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Victoria Harbor, which connects Hong Kong to the world, is the site of an amazing play of lights come dusk and well into the night. Hong Kong is not only bursting with energy; it is overflowing with neon-colored beauty as well. Sleek bridges defy the seas that divide one island from another. Highways lead us deep into a crowd of skyscrapers towering over the narrow city streets. Flashy Ferraris speed past us in a blur. Packs of trendy pedestrians shuffle in the busy streets of Tsim Sha Tsui. Hong Kong is a city on steroids. It is Asia’s shopping mecca, a haven for both the card-swiping elite and the prudent bargain-hunter.
Enticing though these may all be, my affair with the lively streets of Tsim Sha Tsui are short-lived, for I was not spending the night on land. I would be sailing into the South China Sea aboard a white behemoth moored right at the historic harbor, returning to the familiar skyline of Hong Kong the following morning. And I was going to do all that aboard the Star Pisces.
Hong Kong onboard
Trust Hong Kong to dare to impress at every turn. The way to Star Pisces is not some drab terminal reeking of industrial waste, but the sleek and modern Ocean Terminal, connected rather seamlessly with Harbor City, a multilevel luxury shopping center. Just a staircase away, are the Hong Kong Museum of Art—at the time of our visit hosting an exhibition of pop art legend Andy Warhol—and the Avenue of the Stars, Hong Kong’s take on the Hollywood Walk of Fame. It’s little wonder therefore, in weaving itself expertly into this tourist blanket, that Star Pisces has become a destination in itself.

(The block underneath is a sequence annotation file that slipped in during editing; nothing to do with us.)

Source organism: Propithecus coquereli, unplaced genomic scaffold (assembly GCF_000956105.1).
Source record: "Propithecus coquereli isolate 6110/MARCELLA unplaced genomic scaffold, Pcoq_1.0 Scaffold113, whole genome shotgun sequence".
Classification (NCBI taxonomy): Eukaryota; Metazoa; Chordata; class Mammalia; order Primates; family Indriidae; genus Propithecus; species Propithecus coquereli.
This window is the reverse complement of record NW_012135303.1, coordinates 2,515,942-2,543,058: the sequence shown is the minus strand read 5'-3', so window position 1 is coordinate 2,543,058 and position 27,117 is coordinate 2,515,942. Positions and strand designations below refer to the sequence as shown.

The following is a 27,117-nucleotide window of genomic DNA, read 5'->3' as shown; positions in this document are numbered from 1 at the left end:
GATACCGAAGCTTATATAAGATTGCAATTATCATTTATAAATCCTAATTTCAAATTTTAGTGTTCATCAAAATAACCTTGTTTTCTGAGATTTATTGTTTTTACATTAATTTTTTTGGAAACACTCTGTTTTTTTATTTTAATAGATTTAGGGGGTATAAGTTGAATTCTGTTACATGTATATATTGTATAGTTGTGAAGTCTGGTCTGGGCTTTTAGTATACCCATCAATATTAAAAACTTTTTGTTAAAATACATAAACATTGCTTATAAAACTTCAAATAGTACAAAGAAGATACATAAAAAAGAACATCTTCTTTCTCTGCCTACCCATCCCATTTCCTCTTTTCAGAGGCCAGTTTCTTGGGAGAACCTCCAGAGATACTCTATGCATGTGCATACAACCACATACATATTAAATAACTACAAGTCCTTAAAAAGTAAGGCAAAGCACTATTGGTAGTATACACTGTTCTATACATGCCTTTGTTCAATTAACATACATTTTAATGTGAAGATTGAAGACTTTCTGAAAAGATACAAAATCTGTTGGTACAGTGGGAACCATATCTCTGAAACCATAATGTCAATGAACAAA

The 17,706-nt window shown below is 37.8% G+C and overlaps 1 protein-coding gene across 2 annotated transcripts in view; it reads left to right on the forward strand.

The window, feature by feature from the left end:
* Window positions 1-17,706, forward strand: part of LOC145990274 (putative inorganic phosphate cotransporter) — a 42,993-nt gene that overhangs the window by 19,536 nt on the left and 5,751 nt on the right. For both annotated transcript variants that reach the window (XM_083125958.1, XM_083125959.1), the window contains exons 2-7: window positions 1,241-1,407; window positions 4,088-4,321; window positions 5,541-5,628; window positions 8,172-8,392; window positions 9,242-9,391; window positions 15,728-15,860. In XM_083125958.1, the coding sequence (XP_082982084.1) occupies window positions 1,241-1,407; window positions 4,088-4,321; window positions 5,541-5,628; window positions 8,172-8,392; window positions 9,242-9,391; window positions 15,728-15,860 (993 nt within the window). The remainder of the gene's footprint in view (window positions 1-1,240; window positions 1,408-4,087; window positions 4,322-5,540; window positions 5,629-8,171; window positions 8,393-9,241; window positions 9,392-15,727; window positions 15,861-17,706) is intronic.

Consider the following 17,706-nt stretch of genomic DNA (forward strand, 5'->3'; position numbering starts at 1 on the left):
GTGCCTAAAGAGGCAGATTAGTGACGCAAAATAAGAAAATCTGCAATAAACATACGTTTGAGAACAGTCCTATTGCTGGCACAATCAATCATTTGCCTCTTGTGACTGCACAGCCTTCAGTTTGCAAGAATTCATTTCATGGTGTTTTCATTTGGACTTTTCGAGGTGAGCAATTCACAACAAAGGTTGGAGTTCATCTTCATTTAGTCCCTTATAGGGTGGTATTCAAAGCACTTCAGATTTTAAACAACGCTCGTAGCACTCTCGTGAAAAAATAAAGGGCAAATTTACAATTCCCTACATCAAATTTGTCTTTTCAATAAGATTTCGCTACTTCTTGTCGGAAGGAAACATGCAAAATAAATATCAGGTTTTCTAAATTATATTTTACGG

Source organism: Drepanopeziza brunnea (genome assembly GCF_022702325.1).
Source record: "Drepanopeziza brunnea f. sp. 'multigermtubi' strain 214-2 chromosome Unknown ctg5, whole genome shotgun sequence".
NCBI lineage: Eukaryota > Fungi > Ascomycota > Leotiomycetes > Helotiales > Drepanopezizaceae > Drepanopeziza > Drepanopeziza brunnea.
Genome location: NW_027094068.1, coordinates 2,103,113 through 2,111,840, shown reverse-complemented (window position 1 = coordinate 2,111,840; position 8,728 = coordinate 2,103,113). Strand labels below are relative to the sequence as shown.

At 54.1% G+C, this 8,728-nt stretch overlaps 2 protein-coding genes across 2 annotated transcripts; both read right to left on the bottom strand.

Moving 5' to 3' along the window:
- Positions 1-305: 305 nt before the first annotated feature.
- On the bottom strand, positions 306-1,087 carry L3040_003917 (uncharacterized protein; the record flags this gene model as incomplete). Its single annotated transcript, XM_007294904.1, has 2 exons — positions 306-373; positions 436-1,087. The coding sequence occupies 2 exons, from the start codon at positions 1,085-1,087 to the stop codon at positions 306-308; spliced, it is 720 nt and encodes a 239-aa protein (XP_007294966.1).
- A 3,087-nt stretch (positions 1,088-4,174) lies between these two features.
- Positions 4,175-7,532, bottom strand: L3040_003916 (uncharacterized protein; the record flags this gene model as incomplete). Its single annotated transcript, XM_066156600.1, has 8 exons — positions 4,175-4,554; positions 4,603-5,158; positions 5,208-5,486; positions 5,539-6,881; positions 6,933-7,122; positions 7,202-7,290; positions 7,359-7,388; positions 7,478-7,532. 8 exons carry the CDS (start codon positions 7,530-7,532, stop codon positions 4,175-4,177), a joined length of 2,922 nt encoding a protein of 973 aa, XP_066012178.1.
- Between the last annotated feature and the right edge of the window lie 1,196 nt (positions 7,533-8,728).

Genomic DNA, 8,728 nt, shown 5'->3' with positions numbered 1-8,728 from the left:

At a time when the best that harbor cruises have to offer are dinner and cocktails, the Star Pisces—part of the multi-awarded seven-ship fleet of the Star Cruises portfolio of Genting Hong Kong—kicks the experience several notches higher by offering suites by the sea and sundry leisure options that are at par with, if not offer more value than, the ones on land.
Star Pisces’ nightly voyage into the open seas is part of the novel Hong Kong experience that Genting Hong Kong wants to introduce to both seasoned Hong Kong travelers and first-time visitors. Genting Hong Kong Assistant Vice President for Corporate Communications Benson Chao puts it succinctly: those who want a quick getaway can opt for an overnight cruise aboard the Star Pisces instead of staying at relatively pricier accommodation options on land.